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American Diplomacy
Commentary and Analysis

April 1998

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Triangle Institute for Security Studies

For faster downloading, Part I of this conference report is divided into the following linked sections:

·  Background & Introduction:
  Prof. Richard Kohn

·  Roundtable I: Presentation
  by Prof. Ole Holsti

·  Panelists:  Profs.
  David Cheshier and
  Erik Doxtader

·  Questions from the Floor

·  About TISS

Part II of the report will appear in the Summer 1998 issue of American Diplomacy



You may send comments or questions by e-mail in care of the Editor,
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(click here).

TISS Conference Report:

Bridging Gaps in the Study of
Public Opinion and American Foreign Policy


Editor's Note:

We have the pleasure to present below the first of three segments that will appear in this journal, extracts from the taped proceedings of a one-day conference held at Chapel Hill, NC, on January 10, 1998, sponsored by the Triangle Institute for Security Studies. Forty-six area and visiting scholars and foreign affairs professionals attended.

The names of moderators, presenters, and panelists may be found at the beginning of each of the four roundtable presentations and discussions. The transcript of the proceedings has been edited for consistency and clarity, but we have retained all significant details of the arguments made by the participants.
Background

There has been much discussion in recent years about a so-called "CNN effect." What kind of impact does press coverage have on American foreign policy? Has, for example, press coverage of humanitarian disasters pushed the United States into military intervention? The way in which public opinion, the press, and the foreign policy establishment interact with one another is an issue which has for some time aroused interest among social scientists.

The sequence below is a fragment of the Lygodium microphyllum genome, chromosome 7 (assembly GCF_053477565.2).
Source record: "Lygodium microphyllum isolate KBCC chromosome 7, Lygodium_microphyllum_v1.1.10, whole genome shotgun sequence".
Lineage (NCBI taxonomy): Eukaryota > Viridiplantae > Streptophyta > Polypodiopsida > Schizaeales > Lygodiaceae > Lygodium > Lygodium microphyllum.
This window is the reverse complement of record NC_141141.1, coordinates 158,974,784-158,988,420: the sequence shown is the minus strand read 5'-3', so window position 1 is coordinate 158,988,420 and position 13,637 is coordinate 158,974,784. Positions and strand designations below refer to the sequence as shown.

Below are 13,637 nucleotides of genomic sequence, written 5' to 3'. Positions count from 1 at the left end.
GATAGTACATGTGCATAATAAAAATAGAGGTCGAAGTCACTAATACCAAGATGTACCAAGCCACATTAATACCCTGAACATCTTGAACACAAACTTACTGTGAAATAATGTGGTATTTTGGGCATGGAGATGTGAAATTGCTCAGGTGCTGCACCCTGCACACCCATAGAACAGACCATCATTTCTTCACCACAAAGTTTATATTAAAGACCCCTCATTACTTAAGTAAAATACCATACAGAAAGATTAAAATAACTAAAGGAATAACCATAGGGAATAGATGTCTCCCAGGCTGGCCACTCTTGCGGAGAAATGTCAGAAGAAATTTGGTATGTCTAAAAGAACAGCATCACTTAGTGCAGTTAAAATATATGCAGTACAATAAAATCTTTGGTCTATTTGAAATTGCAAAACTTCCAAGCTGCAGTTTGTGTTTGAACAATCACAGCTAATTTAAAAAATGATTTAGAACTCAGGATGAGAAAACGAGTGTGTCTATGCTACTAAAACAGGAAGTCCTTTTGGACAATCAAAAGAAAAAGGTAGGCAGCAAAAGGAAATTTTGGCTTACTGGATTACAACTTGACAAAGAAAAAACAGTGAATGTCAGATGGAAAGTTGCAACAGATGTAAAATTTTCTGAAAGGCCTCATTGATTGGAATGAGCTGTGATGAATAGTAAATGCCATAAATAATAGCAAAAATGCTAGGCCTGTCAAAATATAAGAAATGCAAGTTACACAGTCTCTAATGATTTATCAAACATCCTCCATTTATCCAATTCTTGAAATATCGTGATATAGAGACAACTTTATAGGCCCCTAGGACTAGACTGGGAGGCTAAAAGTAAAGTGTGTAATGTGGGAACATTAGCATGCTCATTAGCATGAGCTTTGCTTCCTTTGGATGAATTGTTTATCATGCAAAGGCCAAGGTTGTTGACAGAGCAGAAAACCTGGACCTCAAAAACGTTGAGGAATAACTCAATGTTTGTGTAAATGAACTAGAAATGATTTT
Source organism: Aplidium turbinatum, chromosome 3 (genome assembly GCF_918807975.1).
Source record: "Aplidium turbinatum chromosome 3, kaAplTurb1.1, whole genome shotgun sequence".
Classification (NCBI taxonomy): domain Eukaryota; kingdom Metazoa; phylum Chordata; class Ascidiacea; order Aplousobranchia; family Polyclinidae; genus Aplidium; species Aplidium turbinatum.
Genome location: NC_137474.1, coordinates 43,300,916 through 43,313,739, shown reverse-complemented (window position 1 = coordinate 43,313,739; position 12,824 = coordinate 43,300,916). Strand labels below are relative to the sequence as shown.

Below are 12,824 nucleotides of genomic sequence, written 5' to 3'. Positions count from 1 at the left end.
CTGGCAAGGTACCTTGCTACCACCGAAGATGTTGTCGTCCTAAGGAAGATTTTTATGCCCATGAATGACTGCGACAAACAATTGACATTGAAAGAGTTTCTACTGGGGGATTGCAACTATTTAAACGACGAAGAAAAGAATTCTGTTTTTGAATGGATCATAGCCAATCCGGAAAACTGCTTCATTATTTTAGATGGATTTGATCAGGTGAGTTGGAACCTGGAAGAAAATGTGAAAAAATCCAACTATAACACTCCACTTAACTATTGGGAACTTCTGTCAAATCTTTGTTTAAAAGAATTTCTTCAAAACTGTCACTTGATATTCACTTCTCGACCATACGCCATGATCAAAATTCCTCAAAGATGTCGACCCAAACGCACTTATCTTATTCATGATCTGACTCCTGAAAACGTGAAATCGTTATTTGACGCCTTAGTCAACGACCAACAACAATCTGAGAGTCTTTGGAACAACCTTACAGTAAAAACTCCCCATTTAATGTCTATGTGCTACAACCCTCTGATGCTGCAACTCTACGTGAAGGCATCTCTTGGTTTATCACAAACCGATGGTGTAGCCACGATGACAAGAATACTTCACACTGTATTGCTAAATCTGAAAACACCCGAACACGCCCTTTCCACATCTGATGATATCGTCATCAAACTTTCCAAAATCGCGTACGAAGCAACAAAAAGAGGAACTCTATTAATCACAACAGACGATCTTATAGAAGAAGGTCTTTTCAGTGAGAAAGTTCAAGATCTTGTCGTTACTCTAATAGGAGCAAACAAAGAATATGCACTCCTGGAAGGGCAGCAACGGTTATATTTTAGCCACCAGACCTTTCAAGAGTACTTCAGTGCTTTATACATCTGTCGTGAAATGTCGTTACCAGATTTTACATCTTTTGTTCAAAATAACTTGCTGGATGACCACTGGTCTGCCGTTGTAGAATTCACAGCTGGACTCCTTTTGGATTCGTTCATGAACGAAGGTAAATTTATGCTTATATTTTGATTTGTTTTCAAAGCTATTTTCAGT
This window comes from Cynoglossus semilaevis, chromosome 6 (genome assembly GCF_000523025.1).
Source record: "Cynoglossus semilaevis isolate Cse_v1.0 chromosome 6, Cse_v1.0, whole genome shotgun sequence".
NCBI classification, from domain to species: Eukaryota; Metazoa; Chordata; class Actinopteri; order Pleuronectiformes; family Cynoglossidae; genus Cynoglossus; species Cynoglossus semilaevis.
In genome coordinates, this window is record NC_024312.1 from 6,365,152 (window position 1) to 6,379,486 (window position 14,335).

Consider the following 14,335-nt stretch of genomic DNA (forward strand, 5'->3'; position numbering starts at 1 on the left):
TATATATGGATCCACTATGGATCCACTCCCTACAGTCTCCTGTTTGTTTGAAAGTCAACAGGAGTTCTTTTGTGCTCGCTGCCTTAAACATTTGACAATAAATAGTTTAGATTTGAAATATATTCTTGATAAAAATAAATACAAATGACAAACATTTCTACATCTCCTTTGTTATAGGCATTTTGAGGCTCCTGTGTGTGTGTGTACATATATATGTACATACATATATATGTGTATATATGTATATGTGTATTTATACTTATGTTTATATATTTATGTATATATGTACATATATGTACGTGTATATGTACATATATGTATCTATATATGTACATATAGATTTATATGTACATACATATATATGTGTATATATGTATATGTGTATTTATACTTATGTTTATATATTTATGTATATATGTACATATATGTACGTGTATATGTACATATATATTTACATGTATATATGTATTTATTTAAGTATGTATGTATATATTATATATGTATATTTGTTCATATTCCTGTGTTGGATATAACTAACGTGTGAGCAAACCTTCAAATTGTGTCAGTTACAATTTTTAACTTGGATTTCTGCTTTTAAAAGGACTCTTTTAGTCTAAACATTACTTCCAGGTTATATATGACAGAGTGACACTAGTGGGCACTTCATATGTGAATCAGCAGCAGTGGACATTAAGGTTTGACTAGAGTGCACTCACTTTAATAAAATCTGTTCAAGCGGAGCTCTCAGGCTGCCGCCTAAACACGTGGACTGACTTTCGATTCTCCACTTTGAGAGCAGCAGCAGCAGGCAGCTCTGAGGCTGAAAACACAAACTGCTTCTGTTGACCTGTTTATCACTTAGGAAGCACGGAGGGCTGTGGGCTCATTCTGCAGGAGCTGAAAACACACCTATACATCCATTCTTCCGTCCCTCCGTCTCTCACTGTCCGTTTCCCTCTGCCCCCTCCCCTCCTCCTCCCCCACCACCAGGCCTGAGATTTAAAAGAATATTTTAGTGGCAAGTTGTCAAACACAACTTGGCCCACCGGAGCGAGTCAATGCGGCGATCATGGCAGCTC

Further, there has been growing debate in the humanities about the nature of some of the assumptions which underlie our discussion of public opinion. What, for example, do we mean when we refer to "the public"? Do opinion polls themselves influence public opinion? How should the public role be conceptualized? How do arguments made in the public sphere influence — or get influenced by — arguments made in the technical sphere? Are there normative notions of good argument?

This conference did not expect to answer all of these questions. It did, however, bring together persons from intellectual communities that examine foreign policy and the public in distinctly, sometimes radically, different ways. A dialogue between scholars and practitioners who operate on very different assumptions revealed new approaches to tough issues and in so doing, likely made future cross- and inter-disciplinary work more feasible and productive.

~ Ed.

 

Introduction

Richard H. Kohn*
Univ. of N. C. at Chapel Hill

I'm Dick Kohn, the executive secretary of the Triangle Institute for Security Studies. I want to welcome you all to our conference this year on the subject of public opinion and foreign policy.